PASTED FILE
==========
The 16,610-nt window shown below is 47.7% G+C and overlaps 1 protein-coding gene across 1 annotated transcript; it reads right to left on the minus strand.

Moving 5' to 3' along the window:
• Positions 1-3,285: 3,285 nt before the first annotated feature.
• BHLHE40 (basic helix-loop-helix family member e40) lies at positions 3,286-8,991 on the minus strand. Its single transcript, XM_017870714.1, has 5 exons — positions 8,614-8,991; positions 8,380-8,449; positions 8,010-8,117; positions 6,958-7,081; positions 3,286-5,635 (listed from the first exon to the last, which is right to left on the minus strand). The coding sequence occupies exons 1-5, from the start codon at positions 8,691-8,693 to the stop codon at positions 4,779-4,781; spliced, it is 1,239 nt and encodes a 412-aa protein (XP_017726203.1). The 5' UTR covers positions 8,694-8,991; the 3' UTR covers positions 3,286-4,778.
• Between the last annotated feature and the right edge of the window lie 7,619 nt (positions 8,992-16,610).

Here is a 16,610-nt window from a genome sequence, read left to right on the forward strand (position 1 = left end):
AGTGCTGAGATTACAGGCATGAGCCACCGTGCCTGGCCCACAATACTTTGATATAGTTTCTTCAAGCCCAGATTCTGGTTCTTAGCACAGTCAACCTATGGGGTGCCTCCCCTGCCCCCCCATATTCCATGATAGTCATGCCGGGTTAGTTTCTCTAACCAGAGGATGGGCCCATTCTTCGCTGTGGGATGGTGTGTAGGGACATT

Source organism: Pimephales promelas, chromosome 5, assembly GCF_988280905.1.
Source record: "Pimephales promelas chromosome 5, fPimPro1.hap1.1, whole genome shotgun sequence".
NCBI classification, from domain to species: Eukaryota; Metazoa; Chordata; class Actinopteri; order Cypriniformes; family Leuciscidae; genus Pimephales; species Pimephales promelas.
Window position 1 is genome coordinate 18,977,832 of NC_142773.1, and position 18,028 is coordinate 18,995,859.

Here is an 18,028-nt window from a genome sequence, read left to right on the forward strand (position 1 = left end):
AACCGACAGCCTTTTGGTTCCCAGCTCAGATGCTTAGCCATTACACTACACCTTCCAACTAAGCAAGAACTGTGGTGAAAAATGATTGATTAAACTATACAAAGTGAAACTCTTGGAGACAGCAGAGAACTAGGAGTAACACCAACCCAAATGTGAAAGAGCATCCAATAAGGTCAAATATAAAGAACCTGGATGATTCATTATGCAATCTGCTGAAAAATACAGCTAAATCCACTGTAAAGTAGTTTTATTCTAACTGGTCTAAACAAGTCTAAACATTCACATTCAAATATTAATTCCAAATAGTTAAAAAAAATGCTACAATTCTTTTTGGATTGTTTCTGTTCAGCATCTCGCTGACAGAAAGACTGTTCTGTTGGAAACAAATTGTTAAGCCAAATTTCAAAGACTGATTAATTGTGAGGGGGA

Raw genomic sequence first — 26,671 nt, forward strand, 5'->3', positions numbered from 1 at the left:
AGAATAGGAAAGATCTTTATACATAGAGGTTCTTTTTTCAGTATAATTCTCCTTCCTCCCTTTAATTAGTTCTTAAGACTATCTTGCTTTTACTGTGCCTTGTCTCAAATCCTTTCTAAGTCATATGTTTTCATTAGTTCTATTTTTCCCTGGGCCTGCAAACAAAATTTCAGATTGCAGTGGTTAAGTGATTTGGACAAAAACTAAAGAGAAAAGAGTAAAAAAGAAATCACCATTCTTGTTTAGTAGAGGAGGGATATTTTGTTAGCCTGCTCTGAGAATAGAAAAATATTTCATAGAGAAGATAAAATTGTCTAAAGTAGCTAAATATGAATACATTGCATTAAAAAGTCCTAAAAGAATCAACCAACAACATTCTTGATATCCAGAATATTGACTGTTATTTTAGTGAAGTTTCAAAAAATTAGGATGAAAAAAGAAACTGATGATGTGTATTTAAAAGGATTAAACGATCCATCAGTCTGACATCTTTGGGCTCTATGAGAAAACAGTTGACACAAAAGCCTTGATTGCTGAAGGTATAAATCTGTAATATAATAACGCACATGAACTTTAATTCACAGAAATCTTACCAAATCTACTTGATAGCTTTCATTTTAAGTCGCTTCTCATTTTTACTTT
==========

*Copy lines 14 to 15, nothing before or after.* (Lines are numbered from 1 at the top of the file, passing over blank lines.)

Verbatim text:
Raw genomic sequence first — 26,671 nt, forward strand, 5'->3', positions numbered from 1 at the left:
AGAATAGGAAAGATCTTTATACATAGAGGTTCTTTTTTCAGTATAATTCTCCTTCCTCCCTTTAATTAGTTCTTAAGACTATCTTGCTTTTACTGTGCCTTGTCTCAAATCCTTTCTAAGTCATATGTTTTCATTAGTTCTATTTTTCCCTGGGCCTGCAAACAAAATTTCAGATTGCAGTGGTTAAGTGATTTGGACAAAAACTAAAGAGAAAAGAGTAAAAAAGAAATCACCATTCTTGTTTAGTAGAGGAGGGATATTTTGTTAGCCTGCTCTGAGAATAGAAAAATATTTCATAGAGAAGATAAAATTGTCTAAAGTAGCTAAATATGAATACATTGCATTAAAAAGTCCTAAAAGAATCAACCAACAACATTCTTGATATCCAGAATATTGACTGTTATTTTAGTGAAGTTTCAAAAAATTAGGATGAAAAAAGAAACTGATGATGTGTATTTAAAAGGATTAAACGATCCATCAGTCTGACATCTTTGGGCTCTATGAGAAAACAGTTGACACAAAAGCCTTGATTGCTGAAGGTATAAATCTGTAATATAATAACGCACATGAACTTTAATTCACAGAAATCTTACCAAATCTACTTGATAGCTTTCATTTTAAGTCGCTTCTCATTTTTACTTT